Skip to Content

Pan Gongkai: Melt

Pan Gongkai

September 12 – October 11, 2014


In-person Event

Work: Ann Arbor


Open to the public
Free of charge

Pan Gongkai: Melt / 潘公凯:融

September 12 — October 11 at Work Gallery

This exhibition is made possible with co-sponsorship from the Confucius Institute at the University of Michigan.

Pan Gongkai’s Melt (潘公凯:融) is a large-scale video installation that is concerned with the relationship between Chinese and Western art forms. Projected on the screen are images of withered lotuses gradually being covered by snow. The lotuses are derived from one of Pan’s large ink paintings, while the snow is composed with the words from the artist’s theoretical text, On the Boundary of Western Modern Art.” The composition reflects Pan’s concern for the ways in which modern Western art has imposed itself upon traditional Chinese culture. Here, the withered lotuses can be seen as representing traditional Chinese literati culture, while the snow can be understood as part of a forced dialogue with the West. Although the snow might be viewed as threatening to blot out China’s artistic traditions, it can also be seen as the element of its regeneration. After all, it is this same snow that, when melted, nourishes future blossoms. Melt (or Snow Melt) was featured at the Chinese Pavilion of 54th Venice Biennale (2011).

A renowned artist, theoretician and educator, Pan Gongkai is a strong proponent of the traditional ink painting in China. His large ink paintings retain essential elements of traditional literati painting enhanced with modern aesthetics. In this way, his work exemplifies a modern synthesis of traditional ink and wash painting. 

Critically acclaimed, Pan’s ink paintings have been exhibited at the Paris headquarters of UNESCO, and major art museums in New York, San Francisco, Beijing, Tokyo, Hong Kong and Macao. He is the author of History of Painting in China, Limit and Exploration, Analysis of Pan Tianshou’s Painting Skill and On Pan Tianshou’s Life and Art.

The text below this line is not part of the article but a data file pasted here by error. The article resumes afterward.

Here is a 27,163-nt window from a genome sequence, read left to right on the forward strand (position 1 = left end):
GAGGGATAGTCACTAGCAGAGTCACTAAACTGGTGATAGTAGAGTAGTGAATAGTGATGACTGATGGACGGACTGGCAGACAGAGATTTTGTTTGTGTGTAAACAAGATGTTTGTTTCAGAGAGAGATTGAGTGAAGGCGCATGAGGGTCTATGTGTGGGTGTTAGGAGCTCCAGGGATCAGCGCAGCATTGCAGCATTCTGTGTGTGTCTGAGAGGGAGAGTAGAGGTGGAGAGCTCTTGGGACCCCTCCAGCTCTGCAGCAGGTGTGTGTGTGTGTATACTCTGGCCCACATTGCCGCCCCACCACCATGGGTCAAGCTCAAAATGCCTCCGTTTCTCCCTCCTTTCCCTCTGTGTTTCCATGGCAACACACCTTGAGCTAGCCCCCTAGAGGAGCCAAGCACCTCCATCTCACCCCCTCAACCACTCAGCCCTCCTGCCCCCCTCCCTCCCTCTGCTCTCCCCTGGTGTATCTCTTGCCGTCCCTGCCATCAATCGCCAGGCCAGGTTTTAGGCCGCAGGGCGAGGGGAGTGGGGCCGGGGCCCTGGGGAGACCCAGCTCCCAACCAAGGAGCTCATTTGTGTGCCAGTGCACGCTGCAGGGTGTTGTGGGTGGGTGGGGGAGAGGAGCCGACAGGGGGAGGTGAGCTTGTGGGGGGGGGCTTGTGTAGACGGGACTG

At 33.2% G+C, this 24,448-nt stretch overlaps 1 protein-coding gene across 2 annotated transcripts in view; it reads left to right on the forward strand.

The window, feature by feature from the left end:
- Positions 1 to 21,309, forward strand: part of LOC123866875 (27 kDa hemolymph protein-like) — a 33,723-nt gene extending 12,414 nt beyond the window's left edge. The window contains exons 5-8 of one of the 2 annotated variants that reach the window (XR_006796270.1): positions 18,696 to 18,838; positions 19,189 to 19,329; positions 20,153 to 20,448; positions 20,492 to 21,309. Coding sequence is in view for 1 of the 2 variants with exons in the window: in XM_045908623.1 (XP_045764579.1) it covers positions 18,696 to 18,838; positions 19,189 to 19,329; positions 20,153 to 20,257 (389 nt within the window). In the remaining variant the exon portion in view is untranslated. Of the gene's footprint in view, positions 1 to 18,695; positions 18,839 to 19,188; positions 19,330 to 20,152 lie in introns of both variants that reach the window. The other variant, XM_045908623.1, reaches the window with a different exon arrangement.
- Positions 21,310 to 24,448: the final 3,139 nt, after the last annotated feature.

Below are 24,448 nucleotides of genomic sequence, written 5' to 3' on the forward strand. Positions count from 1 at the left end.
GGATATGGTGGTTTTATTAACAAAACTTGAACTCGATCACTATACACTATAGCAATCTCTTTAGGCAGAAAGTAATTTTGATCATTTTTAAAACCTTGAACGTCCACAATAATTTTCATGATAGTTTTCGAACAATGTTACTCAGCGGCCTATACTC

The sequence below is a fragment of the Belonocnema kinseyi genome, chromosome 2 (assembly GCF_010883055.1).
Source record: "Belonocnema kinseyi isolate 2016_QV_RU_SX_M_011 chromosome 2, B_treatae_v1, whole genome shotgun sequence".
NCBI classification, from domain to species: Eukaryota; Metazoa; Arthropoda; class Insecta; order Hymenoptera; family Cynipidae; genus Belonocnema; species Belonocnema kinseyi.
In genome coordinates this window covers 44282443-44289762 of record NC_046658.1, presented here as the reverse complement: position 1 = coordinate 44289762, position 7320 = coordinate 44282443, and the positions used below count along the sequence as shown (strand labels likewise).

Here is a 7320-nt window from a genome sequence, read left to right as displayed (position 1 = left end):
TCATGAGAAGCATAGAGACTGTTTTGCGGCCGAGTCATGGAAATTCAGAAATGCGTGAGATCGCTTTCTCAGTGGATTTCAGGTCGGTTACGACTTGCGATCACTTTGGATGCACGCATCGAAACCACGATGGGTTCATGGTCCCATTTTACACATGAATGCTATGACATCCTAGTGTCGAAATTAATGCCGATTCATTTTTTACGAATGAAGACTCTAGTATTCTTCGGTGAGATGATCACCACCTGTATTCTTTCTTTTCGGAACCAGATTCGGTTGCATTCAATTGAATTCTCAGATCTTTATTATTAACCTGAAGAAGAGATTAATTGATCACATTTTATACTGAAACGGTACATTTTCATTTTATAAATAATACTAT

In recent years, Pan has dedicated himself to comprehensive research on modern Chinese art, and his recent publication The Road of Chinese Modern Art has made a significant impact on the liberal arts in China. Pan currently serves as the president of the China Central Academy of Fine Arts in Beijing.

Pan Gonkai will also be presenting a lecture in conjunction with the exhibition:

Ink Painting as Case Study: Combining Traditional Elements with Contemporary Practices
Friday, September 26 at 4 pm
Pendleton Room, Michigan Union 

Interest in new ink — ink painting which combines new techniques with traditional influences — is on the rise in China and internationally. This is true from both a craft perspective, as a study of methodology, and from that of museums looking to feature installations and establish collections. This trend developed as scholars of traditional ink painting, and artists who work in the medium, have been forced to confront the question of whether the form remains relevant and retains the persuasive artistic power it has traditionally held, or whether it must become more reflective of the contemporary.

Before answering this question, it is important to develop an ontological discourse on the tradition of painting in ink — to determine the core essence of the form in order to understand the ways in which its elements may be combined with contemporary techniques. What are we talking about when we discuss ink painting? Ink and rice paper as materials? The blackness of ink as a color? The brush as a strange tool? In contrasting various arguments, it becomes clear that the existing discourse on ink painting, in presuming the tradition a virtue, over-evaluates its specialties and advantages in style, and in its use of material and the tools employed. There is little basis for the assumption by devotees of the form that the techniques and material used in ink painting are superior to oil and canvas. Instead, the true essence of ink painting, and its strength as a medium, comes from the spirituality of the literati ink painting tradition, in which artists produce work with the aim of reflecting the ideal values of a community, rather than to produce a physical object of value.

What follows is a presentation on my own art practices in seeking alternative ways of combining the contemporary and the traditional: contemporary installation work with an ink element; a video installation presenting reflections on the aesthetic mechanics of ink painting; and practices developed from sense of self-discipline which evolved with the tradition. Only the last should be considered new ink, though the first two make for interesting contemporary work.

Work: Ann Arbor
Work: Ann Arbor is closed.